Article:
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- Oct 24, '12 by ~*Stargazer*~Of course he is diabetic, folks! He is a dialysis patient with a recent BKA. Think about it.
- Oct 24, '12 by Spidey's momMy first thought was . . . only nurses can check blood sugars. Why ask a PCA?
Then I remembered . .. . every place is different.
I work in hospice now so as others have mentioned, patients can be on a pain patch and get PRN IV or PO meds for breakthrough pain. We also do sub-q pain pumps.
Also, I'm thinking this had more to do with his blood sugar than reaction to pain meds.
- Oct 24, '12 by snbonbonthe patient received the meds on evenings this was days. The nurse who admin both meds did notify the md(pain mang who prescibed both) to ? the order was told it was ok. pt ate 75% of his bf tray earlier and after the d50 went up to 242. As for the fingerstick situtaion i was in another room hoyering a pt mid air without the glucometer and we have 2 on floor.
- Oct 24, '12 by Sun0408Also, I'm thinking this had more to do with his blood sugar than reaction to pain meds.[/QUOTE]
Completely agree with this statement.. The pt received the IV meds on nights and this incident did not happen until later the following day !!
Emergent situation.. The nurse or charge nurse should have gotten the FS instead of wasting time looking for a PCA/CNA/tech..
- Oct 24, '12 by psu_213I had a pt with type 2 diabetes and a degree of renal insufficiency. As such, her body could not filter out one of her oral DM meds (I now forget which one). A RRT was called in the hospital for a blood sugar in the 30s. After 2 amps of D50 she improved back to the 80s, ate something. Blood sugar check an hour later...back in the 50s. More amps of D50, each with a small improvement, but quickly the BG drops again...theory being that this med was not being cleared by her kidneys. Any possibility that something like that was happening here? Was he type 1 or 2?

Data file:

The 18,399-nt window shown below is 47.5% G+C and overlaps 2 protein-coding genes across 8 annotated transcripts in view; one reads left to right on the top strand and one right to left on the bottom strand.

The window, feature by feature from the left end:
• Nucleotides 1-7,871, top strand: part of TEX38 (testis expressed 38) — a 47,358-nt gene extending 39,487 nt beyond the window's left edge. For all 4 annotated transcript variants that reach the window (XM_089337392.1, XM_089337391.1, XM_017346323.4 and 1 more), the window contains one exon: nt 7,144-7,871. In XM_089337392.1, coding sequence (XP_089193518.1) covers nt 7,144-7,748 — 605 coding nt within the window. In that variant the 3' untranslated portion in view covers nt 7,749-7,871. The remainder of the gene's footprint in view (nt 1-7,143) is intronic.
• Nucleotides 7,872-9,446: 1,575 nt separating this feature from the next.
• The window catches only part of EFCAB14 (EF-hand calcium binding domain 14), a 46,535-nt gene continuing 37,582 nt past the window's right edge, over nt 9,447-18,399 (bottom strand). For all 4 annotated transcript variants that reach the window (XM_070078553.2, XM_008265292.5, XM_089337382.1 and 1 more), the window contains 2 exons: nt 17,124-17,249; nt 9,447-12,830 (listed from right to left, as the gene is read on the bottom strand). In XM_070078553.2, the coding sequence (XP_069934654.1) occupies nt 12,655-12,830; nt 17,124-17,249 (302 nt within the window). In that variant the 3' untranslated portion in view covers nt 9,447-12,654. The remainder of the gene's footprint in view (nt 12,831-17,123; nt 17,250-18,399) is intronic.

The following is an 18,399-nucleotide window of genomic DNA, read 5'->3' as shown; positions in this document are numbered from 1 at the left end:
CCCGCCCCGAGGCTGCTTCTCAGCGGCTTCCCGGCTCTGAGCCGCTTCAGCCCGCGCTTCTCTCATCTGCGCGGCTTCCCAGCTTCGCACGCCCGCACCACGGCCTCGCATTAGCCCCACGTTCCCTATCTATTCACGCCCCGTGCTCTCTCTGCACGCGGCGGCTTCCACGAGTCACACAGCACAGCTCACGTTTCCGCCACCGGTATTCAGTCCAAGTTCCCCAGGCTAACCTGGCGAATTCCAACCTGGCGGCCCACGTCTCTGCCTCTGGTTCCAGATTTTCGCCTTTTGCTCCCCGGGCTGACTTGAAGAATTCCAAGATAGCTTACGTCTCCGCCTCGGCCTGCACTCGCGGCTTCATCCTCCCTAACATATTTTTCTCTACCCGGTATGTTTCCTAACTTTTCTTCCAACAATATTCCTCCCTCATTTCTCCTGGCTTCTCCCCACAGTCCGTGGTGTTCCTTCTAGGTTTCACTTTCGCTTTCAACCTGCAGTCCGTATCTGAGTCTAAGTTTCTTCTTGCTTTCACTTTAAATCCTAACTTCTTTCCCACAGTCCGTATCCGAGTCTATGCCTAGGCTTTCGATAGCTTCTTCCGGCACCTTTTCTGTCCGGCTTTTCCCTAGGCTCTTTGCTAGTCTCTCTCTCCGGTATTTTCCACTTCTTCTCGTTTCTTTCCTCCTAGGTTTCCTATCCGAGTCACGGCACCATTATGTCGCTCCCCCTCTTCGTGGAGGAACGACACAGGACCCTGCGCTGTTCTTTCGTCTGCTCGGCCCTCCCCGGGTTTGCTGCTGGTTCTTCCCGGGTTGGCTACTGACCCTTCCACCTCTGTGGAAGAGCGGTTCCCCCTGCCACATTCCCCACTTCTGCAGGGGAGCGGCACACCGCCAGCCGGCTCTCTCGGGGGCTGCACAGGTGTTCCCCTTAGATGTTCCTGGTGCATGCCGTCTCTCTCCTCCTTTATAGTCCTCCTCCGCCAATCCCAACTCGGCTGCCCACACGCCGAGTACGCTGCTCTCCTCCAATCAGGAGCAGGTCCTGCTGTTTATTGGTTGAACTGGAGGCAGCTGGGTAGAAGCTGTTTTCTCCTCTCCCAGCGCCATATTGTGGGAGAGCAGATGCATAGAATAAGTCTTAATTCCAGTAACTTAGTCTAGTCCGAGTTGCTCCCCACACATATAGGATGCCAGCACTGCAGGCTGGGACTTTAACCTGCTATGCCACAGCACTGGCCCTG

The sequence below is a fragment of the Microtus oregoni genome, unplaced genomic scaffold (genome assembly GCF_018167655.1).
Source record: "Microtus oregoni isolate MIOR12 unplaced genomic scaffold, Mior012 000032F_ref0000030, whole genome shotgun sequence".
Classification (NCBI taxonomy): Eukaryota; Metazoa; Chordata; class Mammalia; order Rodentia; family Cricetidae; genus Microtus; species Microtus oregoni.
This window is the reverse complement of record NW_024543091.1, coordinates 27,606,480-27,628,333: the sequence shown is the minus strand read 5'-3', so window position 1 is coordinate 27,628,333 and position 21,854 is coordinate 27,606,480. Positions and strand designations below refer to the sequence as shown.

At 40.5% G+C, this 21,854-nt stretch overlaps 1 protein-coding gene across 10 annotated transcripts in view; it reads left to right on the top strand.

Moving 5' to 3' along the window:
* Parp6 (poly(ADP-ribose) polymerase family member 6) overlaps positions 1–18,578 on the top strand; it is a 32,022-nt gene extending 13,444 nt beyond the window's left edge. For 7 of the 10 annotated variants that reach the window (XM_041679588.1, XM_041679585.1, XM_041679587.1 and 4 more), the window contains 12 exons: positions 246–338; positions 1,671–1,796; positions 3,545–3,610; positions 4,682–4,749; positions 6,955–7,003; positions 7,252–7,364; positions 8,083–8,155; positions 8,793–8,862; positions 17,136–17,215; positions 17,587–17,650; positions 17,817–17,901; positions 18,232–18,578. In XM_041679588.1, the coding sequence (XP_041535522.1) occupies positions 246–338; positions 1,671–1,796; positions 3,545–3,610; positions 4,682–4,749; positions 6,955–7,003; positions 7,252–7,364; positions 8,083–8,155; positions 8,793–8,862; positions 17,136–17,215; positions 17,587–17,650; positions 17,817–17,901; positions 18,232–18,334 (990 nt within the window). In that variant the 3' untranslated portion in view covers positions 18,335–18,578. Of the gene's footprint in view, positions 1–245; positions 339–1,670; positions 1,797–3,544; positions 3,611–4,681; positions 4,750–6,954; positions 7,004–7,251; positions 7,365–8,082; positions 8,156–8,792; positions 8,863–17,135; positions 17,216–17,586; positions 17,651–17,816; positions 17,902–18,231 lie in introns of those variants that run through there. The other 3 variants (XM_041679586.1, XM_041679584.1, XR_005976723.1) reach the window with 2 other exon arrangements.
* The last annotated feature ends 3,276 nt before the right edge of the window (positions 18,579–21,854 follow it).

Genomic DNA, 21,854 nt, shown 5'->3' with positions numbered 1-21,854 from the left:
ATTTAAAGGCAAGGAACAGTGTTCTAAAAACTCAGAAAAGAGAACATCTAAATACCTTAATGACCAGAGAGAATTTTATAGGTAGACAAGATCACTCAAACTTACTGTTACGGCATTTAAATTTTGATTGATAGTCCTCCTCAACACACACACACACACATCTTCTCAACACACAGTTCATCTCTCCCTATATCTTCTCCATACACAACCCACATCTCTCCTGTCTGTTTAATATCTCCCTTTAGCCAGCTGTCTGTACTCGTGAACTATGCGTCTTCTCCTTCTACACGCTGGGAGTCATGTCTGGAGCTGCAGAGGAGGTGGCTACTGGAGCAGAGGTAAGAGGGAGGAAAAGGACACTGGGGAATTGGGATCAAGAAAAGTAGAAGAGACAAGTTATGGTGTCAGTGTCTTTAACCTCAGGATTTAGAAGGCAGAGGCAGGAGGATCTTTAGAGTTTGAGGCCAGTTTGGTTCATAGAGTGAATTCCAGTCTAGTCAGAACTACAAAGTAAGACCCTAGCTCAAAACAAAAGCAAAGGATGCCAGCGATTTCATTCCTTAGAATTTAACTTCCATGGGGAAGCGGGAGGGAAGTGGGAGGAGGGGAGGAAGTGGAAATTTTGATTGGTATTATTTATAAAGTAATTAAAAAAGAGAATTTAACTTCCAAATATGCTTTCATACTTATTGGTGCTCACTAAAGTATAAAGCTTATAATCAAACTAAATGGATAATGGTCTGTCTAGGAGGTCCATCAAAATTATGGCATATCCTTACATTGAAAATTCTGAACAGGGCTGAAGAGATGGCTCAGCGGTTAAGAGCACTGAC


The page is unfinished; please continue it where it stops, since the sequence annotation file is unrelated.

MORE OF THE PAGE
- Dec 16, '12 by SionainnRNThe blood sugar was in the 60's, not dangerously low, actually that's within normal limits (60-100) so it wasn't that. And considering how high the bs went after the amp of D50 and that they had to put him on a narcan drip shows that it was related to the pain meds. Due to the kidney failure he must have had a build up of narcs in his system, otherwise the narcan wouldn't have had an effect on his LOC nor would they have started a drip.
- Dec 16, '12 by ~*Stargazer*~It is not uncommon for diabetics to experience symptoms of hypoglycemia when their CBG is within normal range.
- Dec 16, '12 by psu_213Quote from ~*Stargazer*~Particularly if they are used to running high...which, based on the pt's hx, the pt's body is used to high glucose level.It is not uncommon for diabetics to experience symptoms of hypoglycemia when their CBG is within normal range.
- Dec 20, '12 by SionainnRNBut if it was just about the blood sugar, the patient wouldn't have been placed on a narcan drip.
- Dec 20, '12 by psu_213Quote from SionainnRNI don't disagree; however, I also wouldn't say it was just about opioids.But if it was just about the blood sugar, the patient wouldn't have been placed on a narcan drip.